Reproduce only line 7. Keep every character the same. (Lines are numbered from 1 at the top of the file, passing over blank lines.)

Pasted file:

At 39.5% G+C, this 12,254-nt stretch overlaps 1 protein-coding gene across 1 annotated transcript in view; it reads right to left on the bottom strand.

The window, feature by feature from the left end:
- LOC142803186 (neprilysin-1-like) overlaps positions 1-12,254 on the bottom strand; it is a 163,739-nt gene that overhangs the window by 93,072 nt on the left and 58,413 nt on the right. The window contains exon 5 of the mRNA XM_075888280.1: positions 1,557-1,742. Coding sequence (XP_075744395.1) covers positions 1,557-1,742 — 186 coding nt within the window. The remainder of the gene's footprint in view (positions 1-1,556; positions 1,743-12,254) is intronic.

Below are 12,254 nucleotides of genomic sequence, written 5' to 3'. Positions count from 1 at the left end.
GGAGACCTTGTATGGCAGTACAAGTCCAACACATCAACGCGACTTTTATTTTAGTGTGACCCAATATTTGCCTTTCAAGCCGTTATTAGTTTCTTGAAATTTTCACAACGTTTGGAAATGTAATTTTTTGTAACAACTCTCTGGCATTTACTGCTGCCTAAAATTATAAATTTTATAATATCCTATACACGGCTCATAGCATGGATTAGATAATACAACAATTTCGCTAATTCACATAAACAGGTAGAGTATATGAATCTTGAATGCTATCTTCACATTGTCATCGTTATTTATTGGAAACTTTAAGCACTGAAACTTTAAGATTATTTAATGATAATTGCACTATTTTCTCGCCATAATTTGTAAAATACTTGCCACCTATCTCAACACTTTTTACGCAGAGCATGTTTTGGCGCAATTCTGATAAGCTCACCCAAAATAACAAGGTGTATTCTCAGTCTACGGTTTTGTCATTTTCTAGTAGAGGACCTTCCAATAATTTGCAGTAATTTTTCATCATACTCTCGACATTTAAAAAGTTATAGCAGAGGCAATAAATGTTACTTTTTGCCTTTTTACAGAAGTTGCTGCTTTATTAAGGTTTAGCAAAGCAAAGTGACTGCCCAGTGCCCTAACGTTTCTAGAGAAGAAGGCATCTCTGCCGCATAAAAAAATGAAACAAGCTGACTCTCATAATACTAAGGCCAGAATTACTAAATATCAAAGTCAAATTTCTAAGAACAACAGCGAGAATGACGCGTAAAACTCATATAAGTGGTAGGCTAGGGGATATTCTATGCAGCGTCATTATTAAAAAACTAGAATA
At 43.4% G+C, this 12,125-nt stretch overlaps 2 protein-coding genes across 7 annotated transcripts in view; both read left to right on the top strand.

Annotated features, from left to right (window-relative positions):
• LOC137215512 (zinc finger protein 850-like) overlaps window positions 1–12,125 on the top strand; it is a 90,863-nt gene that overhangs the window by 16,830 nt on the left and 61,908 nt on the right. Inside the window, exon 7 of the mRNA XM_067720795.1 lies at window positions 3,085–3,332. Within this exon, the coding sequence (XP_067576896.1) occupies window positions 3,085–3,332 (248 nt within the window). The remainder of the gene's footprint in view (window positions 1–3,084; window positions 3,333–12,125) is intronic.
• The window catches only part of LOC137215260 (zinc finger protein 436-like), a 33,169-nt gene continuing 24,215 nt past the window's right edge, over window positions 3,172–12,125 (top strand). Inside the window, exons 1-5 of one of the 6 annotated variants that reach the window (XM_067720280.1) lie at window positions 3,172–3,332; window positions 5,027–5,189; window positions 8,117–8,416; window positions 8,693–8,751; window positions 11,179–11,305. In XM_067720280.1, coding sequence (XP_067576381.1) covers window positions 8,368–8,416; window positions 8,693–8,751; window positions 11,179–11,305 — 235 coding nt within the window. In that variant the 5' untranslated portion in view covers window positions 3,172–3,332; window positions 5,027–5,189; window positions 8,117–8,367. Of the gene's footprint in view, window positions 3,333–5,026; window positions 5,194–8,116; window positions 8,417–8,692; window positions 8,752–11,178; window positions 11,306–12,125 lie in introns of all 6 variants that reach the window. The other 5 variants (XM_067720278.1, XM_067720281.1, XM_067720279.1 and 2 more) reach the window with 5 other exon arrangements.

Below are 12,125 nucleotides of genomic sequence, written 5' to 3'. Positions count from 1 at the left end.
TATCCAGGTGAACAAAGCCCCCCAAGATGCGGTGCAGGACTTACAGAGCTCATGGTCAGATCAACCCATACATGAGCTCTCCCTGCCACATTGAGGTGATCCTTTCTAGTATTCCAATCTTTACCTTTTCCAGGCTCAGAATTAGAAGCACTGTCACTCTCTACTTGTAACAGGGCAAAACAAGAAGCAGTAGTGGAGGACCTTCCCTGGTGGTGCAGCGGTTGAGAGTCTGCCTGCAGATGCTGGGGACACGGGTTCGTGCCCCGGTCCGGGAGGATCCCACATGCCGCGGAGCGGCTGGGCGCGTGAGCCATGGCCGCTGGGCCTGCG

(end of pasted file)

Annotated features, from left to right (window-relative positions):